BlackBerry has officially announced the Key2, its sequel to last year’s KeyOne. It’s a midrange smartphone with the company’s iconic physical keyboard. The Key2 looks a lot like its predecessor, except TCL — which makes most BlackBerry phones now — has slimmed down the top bezel and made space for slightly wider keys. The navigation buttons on top of the keyboard are now backlit as well, so they disappear when not in use, making the screen look bigger than it is.
The Key2 also slims down the chunkier and industrial-looking KeyOne. From far away it could almost pass for a Samsung Galaxy Note 8, but one look at its physical keyboard, and you know it’s a BlackBerry. That’s what the brand is counting on to push sales. BlackBerry’s senior vice president Alain Lejeune said in a statement that TCL’s goal had been to “capture all the traits that have made BlackBerry smartphones iconic, while introducing new innovations and experiences,” which mostly come through software.
Still, even if the Key2 is “the most advanced BlackBerry smartphone ever,” it hasn’t moved far from the past. The Key2 has a 4.5-inch LCD screen with a 3:2 aspect ratio, just like its predecessor. When you use either phone, it’s a trade-off between screen space for streaming shows or playing games and the keyboard for sending emails. The screen real estate dilemma grows worse if you prefer a virtual keyboard at times, especially for entering symbols like & and , which aren’t offered on the physical keyboard.
But while BlackBerry didn’t do anything new with the phone’s size and screen, it did add a highly advertised extra camera on the rear of the phone. The Key2 has dual 12-megapixel cameras, one with an aperture of f/1.8 and one with a f/2.6 that provide Portrait Mode and faster autofocus. The front 8-megapixel camera has slow-motion and panorama modes as well as the ability to record 1080p video at 30 fps. Its camera specs rival more expensive flagships like the iPhone 8 Plus, although they fall slightly short compared to the Samsung Galaxy Note 8 or S9’s lower aperture lenses.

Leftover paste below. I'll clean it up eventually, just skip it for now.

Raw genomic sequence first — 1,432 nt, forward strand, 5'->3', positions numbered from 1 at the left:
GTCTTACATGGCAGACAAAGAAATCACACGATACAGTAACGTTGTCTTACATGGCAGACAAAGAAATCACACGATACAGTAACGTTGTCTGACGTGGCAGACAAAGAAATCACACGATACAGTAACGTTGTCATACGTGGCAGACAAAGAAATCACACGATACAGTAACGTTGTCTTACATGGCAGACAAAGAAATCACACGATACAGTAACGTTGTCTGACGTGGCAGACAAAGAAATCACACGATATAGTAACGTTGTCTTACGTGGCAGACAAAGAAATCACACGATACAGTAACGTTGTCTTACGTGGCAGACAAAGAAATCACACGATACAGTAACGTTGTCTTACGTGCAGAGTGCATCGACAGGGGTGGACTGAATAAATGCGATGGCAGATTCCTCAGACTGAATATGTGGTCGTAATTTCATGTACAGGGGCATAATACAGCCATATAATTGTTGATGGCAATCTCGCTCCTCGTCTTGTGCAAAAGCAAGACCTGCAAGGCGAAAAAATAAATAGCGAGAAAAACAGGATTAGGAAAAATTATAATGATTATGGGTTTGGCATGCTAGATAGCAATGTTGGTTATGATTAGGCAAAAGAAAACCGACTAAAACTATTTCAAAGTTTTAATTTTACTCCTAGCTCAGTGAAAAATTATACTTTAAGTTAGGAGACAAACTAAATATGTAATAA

Another aspect where the BlackBerry Key2 shines is battery life. The Key2 has the same big 3,500mAh battery seen in the KeyOne that should get you through two days of use.
BlackBerry decided to remove the extra right shift key and replace it with a “speed” key, which resembles an app launcher and lets you set specific keys as shortcuts. For example, you can set it up the so that “I” opens up Instagram. Then when you press I, while holding onto the speed key, Instagram opens. This can be done for any of the 52 keys on the physical keyboard.
The spacebar still doubles as a camera shutter key and as a fingerprint sensor. The Key2 also lets you use the entire keyboard as a touchpad, which can be used mainly for scrolling webpages. Now, you can gesture on the keyboard to scroll through pages; just be careful not to press down on any keys.
The Key2 keeps the 3.5mm headphone jack on the top left, the power button on the left side, and volume controls on the right side. The phone also keeps the “convenience key” seen on the KeyOne, which is an extra button on the right that can be programmed with a shortcut. (That makes a total of 53 programmable keys.)
Some of the BlackBerry Key2’s more interesting updates can be found in its security apps, Dtek, Locker, and Power Center. (These software updates will also roll out to the KeyOne.) BlackBerry spokespeople told me that while these security updates had been in development long before Cambridge Analytica, they were even more necessary at a time like this. Dtek, in addition to being able to offer information about your operating system and security, can now tell you what permissions each app has received and detect if an app is acting strangely.
The Locker mode, which started as a BlackBerry Motion exclusive, came to the KeyOne last December as part of a monthly security update. Now on the Key2, it will come preinstalled. In addition to being a place for you to store fingerprint-protected private photos and files, it’s now a hub for you to store private apps and access Firefox Focus, Mozilla’s private browser.
Finally, Power Center will learn your charging habits. So if it figures out that you usually charge your phone at 10PM every night, if you skip a night, it will warn you and tell you how much time you have left before you’re low on battery.
The rest of the Key2’s specs are slight improvements to the KeyOne. The Key2 runs Android Oreo out of the box and is powered by a Qualcomm Snapdragon 660, which is typical for midrange phones right now. Both RAM and internal storage have been doubled to 6GB of memory and storage options of 64GB and 128GB. The Key2 starts at $649 for the basic storage option and starts shipping globally this month. It comes in black or gray.
I can only envision that you’d use this phone if you love your physical keyboard like you enjoy the satisfying clack of a mechanical keyboard or typewriter, or if you’re nostalgic for the 2000s and also happen to be paranoid about security. The question remains: are any of you BlackBerry fans still out there?